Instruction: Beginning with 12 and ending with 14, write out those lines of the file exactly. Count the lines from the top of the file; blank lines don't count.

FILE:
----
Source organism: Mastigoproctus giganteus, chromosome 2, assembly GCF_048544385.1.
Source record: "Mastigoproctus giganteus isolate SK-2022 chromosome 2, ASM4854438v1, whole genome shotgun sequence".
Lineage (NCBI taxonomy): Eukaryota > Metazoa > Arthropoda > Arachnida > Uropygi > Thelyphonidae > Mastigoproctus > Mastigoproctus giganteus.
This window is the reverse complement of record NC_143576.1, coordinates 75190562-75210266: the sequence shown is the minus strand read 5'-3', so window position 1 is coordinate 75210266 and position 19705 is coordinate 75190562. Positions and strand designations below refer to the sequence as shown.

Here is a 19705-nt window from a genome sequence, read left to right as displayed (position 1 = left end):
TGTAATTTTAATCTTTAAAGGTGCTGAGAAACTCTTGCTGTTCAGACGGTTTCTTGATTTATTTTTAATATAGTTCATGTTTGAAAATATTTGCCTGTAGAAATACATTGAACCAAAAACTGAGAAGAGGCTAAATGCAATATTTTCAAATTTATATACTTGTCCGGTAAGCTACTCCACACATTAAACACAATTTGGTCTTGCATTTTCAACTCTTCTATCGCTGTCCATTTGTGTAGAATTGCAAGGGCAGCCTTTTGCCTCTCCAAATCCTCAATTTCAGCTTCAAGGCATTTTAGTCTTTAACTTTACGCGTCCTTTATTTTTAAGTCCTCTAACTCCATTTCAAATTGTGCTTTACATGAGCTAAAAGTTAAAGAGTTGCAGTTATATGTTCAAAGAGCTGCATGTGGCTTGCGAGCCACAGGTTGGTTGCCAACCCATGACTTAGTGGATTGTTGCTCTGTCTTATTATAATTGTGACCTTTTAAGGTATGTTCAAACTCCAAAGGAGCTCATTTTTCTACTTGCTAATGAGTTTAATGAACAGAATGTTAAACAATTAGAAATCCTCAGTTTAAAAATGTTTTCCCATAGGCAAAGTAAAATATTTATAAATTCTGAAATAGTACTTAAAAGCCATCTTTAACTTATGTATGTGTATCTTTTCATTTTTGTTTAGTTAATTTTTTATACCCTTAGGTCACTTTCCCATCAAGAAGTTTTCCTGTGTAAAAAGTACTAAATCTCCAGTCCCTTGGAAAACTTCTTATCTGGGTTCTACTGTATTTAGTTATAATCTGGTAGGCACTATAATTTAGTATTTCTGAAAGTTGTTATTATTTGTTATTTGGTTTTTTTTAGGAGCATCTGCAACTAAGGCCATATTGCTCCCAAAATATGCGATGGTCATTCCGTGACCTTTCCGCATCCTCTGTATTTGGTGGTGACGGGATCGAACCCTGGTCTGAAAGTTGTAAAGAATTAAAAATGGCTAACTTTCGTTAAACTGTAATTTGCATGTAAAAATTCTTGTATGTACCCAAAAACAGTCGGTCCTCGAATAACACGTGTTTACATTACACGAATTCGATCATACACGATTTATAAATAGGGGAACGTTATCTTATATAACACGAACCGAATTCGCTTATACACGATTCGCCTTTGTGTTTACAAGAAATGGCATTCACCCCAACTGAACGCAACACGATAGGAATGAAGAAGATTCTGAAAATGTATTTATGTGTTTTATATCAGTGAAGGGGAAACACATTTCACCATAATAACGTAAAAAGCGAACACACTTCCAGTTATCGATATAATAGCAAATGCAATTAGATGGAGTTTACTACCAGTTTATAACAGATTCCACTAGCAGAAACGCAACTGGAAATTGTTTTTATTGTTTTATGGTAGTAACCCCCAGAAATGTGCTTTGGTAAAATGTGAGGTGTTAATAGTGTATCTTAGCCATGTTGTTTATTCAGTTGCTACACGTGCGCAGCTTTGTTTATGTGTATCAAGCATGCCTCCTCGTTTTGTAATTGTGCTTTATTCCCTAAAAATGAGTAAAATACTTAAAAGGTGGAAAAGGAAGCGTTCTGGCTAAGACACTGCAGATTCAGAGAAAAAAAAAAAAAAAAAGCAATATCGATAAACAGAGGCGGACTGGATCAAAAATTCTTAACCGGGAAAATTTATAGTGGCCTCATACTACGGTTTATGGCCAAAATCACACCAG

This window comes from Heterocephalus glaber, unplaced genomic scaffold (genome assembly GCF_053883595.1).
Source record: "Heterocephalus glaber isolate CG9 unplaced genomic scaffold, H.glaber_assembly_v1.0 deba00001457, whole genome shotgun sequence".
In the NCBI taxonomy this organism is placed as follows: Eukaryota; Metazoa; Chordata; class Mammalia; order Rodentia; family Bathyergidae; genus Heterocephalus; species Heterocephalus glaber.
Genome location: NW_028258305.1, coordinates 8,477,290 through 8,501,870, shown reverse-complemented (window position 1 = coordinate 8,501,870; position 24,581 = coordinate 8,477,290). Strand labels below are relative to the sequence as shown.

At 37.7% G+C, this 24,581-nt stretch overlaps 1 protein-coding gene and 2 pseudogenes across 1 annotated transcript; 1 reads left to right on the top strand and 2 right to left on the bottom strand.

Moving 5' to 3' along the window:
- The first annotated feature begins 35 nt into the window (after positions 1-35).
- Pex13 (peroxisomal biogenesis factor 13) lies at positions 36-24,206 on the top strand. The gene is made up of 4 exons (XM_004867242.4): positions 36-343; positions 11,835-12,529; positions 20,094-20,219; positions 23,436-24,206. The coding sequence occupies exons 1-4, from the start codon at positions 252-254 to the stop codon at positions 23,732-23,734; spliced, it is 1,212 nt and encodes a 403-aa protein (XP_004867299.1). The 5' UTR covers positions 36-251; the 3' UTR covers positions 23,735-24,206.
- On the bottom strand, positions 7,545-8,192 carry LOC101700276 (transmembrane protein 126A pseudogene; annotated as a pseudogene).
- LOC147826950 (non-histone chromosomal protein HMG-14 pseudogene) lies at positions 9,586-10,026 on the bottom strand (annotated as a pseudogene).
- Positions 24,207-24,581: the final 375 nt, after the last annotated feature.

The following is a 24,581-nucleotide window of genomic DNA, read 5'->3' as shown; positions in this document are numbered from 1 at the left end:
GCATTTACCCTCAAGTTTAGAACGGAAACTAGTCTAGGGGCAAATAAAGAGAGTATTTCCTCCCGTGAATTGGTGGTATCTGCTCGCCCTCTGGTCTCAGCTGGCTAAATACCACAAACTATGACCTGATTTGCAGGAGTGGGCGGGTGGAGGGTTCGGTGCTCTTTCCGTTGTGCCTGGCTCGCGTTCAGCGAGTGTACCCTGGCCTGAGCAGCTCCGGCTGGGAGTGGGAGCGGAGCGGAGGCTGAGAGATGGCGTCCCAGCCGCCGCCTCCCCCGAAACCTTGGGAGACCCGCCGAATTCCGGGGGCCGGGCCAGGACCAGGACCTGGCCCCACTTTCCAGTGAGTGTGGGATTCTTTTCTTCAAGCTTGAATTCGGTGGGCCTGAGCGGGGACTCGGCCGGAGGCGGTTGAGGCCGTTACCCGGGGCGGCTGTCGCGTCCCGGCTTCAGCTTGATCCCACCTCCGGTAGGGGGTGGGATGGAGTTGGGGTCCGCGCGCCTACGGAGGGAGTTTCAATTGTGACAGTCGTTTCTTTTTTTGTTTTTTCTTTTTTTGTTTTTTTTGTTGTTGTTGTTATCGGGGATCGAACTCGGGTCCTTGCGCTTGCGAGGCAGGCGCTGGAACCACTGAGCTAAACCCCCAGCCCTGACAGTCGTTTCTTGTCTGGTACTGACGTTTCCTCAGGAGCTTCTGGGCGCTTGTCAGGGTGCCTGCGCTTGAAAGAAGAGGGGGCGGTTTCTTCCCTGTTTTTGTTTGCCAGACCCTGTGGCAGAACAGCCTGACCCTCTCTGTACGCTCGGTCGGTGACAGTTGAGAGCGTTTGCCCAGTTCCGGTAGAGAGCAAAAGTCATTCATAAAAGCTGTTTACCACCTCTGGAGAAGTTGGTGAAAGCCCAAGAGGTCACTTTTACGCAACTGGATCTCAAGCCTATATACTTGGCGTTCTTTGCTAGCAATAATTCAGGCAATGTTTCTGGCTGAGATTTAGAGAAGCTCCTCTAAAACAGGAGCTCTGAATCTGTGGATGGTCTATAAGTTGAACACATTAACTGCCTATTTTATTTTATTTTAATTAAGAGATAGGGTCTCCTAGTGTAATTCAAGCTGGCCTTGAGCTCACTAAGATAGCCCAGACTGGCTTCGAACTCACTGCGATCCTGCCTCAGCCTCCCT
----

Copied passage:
Moving 5' to 3' along the window:
- The first annotated feature begins 35 nt into the window (after positions 1-35).
- Pex13 (peroxisomal biogenesis factor 13) lies at positions 36-24,206 on the top strand. The gene is made up of 4 exons (XM_004867242.4): positions 36-343; positions 11,835-12,529; positions 20,094-20,219; positions 23,436-24,206. The coding sequence occupies exons 1-4, from the start codon at positions 252-254 to the stop codon at positions 23,732-23,734; spliced, it is 1,212 nt and encodes a 403-aa protein (XP_004867299.1). The 5' UTR covers positions 36-251; the 3' UTR covers positions 23,735-24,206.